Church of England Diocese of Leeds Gilling

SERMON from Rev Antony for the Second Sunday in Advent 5th December 2021

Advent 2

2021 Year C Reading Luke 3:1-6

St Luke was very good at research and he reported events with accuracy. Luke had an eye for detail and he chose to relay facts not fiction.

Here in our gospel reading this morning we see that he leaves nothing to chance and allowed for no guesswork. Based on the information presented theologians have given us the date of 26AD for the beginning of John the Baptist’s ministry.

John the Baptist is now an adult and we see him fulfilling his calling as foretold by the prophets.

If we are to understand John the Baptist’s purpose in God’s plan of salvation, we must see something of the context in which John ministered.

Times were good for the most part even under Roman rule. People were secure and their families were safe. Yet, this generation were spiritually blind.

They had drifted into the legalism of religion. Legalism came from the religious leaders who focused on rules and Keeping the law, but were forgetting the God who gave the law.

The perversion came from Roman influence, and though the people thought they were following the law were drawn into many Roman practises, Abortion and the killing of infants was very common.

The treatment of slaves was poor many were forced to fight in the arena or when they were too old to work, they were cast in the arena to the wild beasts.

This brings us to another sign of the times, the arena. To watch the killing of humans for entertainment is in fact, a mark of a very depraved society. when they turn out by the thousands to be entertained by mass killings.

However, like anyone who doesn’t know the Lord, other things will always be a substitute for God, for them; they had substituted legalism in the place of God, and were entertained by Roman obscenities. The truth was that they were not really keeping the law, they had clearly strayed from God’s ways.

Something had to be done if this sinful people were going to hear and respond to the message that the Messiah would bring.

At the time of John the Baptist, society was about as evil as it had ever been are the times we live in today much different. I’m sure we can recall many events that are taking place across our world that remind us that things still need to change.

The gospel reading this morning reflects a transition period between the OT and NT. John the Baptist is considered the last of the OT prophets. In fact, Jesus would even explain that there were no prophets greater than John the Baptist.

<em>Matthew 11:11 </em>

<em>Truly, I say to you, among those born of women there has arisen no one greater than John the Baptist. Yet the one who is least in the kingdom of heaven is greater than he.</em>

John the Baptist had a prophetic ministry. Just like all the OT prophets who would hear a Word form God and then relay the message to the people, so John was faithful at declaring this Word he had received. John’s ministry and message came from God. He was called by God.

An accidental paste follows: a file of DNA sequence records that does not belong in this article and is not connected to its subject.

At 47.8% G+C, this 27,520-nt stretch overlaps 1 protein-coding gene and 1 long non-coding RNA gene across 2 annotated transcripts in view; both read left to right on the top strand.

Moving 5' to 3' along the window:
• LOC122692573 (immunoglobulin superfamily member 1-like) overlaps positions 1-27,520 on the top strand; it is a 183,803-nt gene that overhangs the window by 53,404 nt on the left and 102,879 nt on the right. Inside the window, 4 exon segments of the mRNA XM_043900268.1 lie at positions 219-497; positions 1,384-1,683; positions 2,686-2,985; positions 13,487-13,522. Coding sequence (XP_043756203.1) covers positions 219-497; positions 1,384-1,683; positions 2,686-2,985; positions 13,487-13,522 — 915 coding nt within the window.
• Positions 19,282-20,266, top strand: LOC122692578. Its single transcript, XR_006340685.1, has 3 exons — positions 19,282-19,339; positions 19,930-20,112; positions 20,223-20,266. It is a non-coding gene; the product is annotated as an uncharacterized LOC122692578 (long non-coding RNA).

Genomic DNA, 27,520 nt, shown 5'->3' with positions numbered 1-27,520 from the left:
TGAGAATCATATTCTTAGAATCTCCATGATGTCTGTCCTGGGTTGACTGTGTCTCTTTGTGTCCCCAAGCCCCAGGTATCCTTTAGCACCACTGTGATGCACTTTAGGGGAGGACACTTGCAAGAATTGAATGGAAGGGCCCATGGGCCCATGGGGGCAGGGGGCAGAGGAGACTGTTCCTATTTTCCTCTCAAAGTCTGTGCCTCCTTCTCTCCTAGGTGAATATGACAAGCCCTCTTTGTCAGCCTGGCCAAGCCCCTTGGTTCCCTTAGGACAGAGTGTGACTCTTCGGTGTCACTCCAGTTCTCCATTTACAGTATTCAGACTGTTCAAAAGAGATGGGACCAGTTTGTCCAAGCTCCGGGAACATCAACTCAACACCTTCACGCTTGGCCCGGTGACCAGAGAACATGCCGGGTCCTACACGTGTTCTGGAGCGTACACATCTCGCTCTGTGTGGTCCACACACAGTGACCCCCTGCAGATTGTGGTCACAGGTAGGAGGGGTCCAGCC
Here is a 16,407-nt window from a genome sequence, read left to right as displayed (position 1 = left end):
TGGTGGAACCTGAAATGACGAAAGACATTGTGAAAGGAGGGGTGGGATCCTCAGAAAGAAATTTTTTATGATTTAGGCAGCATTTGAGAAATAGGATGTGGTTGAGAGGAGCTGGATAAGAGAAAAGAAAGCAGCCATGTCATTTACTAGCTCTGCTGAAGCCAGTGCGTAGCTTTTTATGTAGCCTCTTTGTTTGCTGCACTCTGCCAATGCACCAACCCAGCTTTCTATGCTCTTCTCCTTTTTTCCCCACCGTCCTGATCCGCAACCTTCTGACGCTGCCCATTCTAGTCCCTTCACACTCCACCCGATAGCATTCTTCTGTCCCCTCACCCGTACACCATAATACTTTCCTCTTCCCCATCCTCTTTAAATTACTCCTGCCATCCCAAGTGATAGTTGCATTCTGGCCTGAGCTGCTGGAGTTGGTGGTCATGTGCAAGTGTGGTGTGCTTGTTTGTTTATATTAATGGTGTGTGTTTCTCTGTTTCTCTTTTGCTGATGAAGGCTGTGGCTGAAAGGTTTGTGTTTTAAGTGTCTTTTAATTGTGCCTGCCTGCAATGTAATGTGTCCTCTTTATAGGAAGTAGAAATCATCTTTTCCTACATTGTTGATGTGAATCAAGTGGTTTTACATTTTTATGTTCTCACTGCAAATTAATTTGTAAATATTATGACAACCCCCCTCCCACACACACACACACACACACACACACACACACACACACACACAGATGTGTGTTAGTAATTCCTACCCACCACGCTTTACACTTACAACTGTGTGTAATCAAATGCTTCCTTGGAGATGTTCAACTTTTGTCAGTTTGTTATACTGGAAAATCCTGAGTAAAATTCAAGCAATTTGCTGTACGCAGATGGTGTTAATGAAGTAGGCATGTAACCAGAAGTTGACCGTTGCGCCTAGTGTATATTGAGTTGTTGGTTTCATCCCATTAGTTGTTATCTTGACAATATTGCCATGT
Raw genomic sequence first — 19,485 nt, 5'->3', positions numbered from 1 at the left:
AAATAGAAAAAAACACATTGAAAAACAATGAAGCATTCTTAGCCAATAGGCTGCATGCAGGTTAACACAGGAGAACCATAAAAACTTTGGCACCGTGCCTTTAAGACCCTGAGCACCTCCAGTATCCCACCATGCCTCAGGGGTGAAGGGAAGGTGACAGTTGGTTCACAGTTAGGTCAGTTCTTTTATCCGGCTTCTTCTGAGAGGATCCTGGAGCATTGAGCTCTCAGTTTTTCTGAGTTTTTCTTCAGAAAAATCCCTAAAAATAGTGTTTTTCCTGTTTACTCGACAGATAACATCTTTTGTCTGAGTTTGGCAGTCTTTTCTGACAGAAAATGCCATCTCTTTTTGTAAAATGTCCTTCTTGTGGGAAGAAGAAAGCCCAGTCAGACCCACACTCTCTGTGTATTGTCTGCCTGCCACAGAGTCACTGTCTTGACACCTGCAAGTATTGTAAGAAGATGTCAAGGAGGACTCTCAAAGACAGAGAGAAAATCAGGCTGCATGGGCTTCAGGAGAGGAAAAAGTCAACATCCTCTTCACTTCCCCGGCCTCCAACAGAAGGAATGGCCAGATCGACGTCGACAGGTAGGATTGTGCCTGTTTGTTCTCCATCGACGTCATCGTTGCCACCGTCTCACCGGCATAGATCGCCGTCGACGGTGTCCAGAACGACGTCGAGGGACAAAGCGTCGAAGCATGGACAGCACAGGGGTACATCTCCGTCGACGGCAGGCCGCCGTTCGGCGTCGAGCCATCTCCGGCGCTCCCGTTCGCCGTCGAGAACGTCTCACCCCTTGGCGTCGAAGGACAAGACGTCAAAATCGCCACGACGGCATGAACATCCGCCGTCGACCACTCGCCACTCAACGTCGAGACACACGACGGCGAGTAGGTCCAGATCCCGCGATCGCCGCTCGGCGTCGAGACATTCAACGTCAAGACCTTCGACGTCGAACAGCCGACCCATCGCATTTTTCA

What makes John unique is that his ministry was foretold even before he was born.

John lived and ministered in and around the Jordan River. The Bible calls this area, <em>the wilderness.</em> John wasn’t a priest in Jerusalem like his father. He was a preacher in the desert. This is where God had called him. Isaiah prophesied that one would come preaching in the wilderness. This was to be John’s ministry.

<em>And he went into all the region around the Jordan, proclaiming a baptism of repentance for the forgiveness of sins.</em>

Luke doesn’t mention it, but the topic of John’s message was the Kingdom of God. God has a Kingdom and you are either in God’s Kingdom and service or you are in Satan’s Kingdom and his service.

John’s message was that the people were not living in God’s Kingdom because their wicked behaviour indicated their allegiance was to the devil.

They needed conversion, to be born again.

Luke reports to us that John’s preaching consisted of repentance, forgiveness, and baptism.

<em>proclaiming a baptism of repentance for the forgiveness of sins.</em>

Today many people teach that it was their baptism that brought about repentance and forgiveness. However, to teach this goes against Scripture as a whole.

The idea here is that John preached the need for his followers to repent of their sins and lifestyle, they should first seek God’s forgiveness and then begin to practice godliness in their lives and only then were they to be baptized. In other words, they were to be converted first, then baptized.

John was setting the practice in motion that we should continue today. Which raises questions about child baptism.

John would also say later that all who were baptised were to live lives in keeping with their baptism. What he meant was that, you’ve repented and were forgiven of your sin; now continue living lives that line up with this profession.

When John’s listeners heard his message of repentance and of forgiveness, they knew the Messiah was about to step onto the scene because he was preaching the language of the New Covenant found in Jeremiah.

This forgiveness of sin, only comes to those who repent of their sin.

<em>Ezekiel 18:30 (ESV)</em>

<em>“Therefore I will judge you, O house of Israel, every one according to his ways, declares the Lord God. Repent and turn from all your transgressions, lest iniquity be your ruin.</em>

The King who brings salvation was coming. The roads must be made ready, the hills levelled and the valleys filled.

When Jesus steps into our lives will we be ready because our salvation has dawned.